Day 20: Cambodia Reflections

IMG_7106 Cambodia has been a whirlwind of information…information processed through visuals…through language…and through emotions. When I think about my time in Siem Reap, the one word that may encapsulate my experiences here might be “exposure.” I had plenty of exposure to new visuals, to a new language and a new culture, and new stories…but most importantly, I experienced an exposure to and ultimate realization of the state of my being at this very moment in time.

I’ve been feeling like I’ve been in a state of uncertainty for quite some time now, and being Cambodia presented an inescapable confrontation: that there was something I wasn’t understanding about myself.  I recognized that I have been feeling very unclear about all the decisions I have been making in the sense that I couldn’t answer, for any of my decisions, the question of why. 

I realize that it’s okay to be in a state of uncertainty. It can’t be that we are most certain about every decision or every experience we have as significant at every single moment.  Yet despite the fact that we face uncertainty, the absolute most important thing is to never lose hold of our core and a connection to our intuition… The unsettling thing is it feels that if I’ve lost touch with my intuition.  It’s painful to admit, but I tell myself that at least I have recognized this, and can move forward with a new awareness regarding my current self.  Cambodia will remain, for me, as a place that holds a reminder of the importance of self-reflection, honesty towards myself, and keeping in touch with my core.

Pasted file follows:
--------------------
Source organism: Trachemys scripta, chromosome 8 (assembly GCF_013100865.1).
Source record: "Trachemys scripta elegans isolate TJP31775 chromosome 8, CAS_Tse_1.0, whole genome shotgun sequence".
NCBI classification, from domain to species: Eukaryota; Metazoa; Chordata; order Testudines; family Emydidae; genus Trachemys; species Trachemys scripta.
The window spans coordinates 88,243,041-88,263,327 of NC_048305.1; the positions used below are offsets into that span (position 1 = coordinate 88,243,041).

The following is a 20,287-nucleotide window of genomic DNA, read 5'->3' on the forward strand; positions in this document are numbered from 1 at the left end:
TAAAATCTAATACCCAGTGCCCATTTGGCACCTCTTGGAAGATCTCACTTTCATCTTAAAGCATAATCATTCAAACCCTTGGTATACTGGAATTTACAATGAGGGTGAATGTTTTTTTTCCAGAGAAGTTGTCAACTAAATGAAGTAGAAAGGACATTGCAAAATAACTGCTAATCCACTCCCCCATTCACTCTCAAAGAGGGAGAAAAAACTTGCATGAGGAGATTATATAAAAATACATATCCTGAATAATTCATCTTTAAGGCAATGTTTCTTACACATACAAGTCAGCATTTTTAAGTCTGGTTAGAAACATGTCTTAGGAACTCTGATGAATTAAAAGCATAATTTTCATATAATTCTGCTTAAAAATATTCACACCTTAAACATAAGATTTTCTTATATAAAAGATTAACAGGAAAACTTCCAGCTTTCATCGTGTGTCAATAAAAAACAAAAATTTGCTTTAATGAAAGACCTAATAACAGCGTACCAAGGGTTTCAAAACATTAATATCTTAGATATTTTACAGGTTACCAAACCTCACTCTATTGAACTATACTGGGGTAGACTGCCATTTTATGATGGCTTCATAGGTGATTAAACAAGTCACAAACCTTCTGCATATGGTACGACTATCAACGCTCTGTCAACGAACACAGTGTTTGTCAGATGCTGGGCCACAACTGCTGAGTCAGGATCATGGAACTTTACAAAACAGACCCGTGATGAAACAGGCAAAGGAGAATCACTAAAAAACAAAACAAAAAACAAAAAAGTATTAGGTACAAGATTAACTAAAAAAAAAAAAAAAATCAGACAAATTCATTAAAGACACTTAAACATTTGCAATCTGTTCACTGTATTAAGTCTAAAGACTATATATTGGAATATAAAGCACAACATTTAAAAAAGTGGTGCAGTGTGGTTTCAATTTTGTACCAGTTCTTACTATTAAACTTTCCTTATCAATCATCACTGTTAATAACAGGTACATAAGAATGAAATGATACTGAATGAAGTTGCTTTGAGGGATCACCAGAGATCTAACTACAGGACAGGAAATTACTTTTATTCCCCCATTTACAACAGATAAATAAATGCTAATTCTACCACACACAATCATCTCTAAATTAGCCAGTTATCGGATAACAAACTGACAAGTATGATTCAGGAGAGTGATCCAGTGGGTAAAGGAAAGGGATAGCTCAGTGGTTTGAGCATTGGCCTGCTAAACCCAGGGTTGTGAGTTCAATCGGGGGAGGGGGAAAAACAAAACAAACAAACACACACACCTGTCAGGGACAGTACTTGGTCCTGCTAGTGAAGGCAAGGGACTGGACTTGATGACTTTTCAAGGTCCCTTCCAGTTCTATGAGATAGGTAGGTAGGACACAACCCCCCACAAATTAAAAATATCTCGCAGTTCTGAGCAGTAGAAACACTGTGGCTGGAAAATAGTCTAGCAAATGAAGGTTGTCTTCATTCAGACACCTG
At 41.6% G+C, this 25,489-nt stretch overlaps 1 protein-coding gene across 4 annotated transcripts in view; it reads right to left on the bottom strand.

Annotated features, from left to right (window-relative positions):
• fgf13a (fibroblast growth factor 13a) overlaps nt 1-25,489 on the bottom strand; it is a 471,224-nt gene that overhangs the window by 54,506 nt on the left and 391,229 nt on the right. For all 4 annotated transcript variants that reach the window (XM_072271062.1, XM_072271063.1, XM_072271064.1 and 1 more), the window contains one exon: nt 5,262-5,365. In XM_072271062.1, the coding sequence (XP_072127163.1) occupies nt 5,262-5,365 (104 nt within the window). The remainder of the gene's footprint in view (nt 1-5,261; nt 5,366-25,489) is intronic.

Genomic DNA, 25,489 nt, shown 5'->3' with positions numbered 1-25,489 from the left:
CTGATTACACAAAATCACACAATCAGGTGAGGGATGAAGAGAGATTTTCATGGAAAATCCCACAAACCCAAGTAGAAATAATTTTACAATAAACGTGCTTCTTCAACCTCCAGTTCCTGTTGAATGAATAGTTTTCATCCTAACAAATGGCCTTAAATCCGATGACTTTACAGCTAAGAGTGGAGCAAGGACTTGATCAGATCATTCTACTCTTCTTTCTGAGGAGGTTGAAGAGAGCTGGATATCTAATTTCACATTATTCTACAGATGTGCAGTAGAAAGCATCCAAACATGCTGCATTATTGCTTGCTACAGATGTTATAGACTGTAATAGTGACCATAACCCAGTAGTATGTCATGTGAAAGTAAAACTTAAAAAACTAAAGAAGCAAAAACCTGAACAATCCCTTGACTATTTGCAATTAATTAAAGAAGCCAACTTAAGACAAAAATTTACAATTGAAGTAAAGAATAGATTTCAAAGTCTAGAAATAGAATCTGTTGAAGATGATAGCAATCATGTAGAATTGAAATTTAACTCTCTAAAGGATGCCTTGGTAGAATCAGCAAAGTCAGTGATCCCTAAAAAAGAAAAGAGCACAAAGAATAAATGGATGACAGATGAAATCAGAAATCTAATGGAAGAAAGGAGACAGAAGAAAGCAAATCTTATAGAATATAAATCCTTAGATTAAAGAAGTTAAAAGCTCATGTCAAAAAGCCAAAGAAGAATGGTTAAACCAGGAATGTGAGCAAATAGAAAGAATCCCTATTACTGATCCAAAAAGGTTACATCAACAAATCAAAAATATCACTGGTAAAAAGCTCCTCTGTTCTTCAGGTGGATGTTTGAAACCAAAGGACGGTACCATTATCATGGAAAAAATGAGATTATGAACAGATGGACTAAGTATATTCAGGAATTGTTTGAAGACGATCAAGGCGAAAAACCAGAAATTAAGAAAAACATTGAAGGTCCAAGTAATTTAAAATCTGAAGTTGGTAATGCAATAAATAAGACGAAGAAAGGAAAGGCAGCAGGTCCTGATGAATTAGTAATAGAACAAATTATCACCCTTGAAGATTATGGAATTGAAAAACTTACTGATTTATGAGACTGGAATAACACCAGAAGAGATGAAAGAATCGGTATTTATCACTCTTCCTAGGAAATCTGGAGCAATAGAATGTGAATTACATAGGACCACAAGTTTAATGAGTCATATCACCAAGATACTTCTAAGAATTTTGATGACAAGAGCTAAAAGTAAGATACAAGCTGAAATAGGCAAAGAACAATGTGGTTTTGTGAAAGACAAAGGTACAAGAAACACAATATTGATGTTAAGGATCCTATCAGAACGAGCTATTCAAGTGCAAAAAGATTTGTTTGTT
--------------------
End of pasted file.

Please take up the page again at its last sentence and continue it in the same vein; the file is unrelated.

Day 18

IMG_6991It’s a Saturday, and I decided to take it easy.  Nothing planned, no commitments…the kind of Saturday I haven’t allowed myself to take for too long of a time.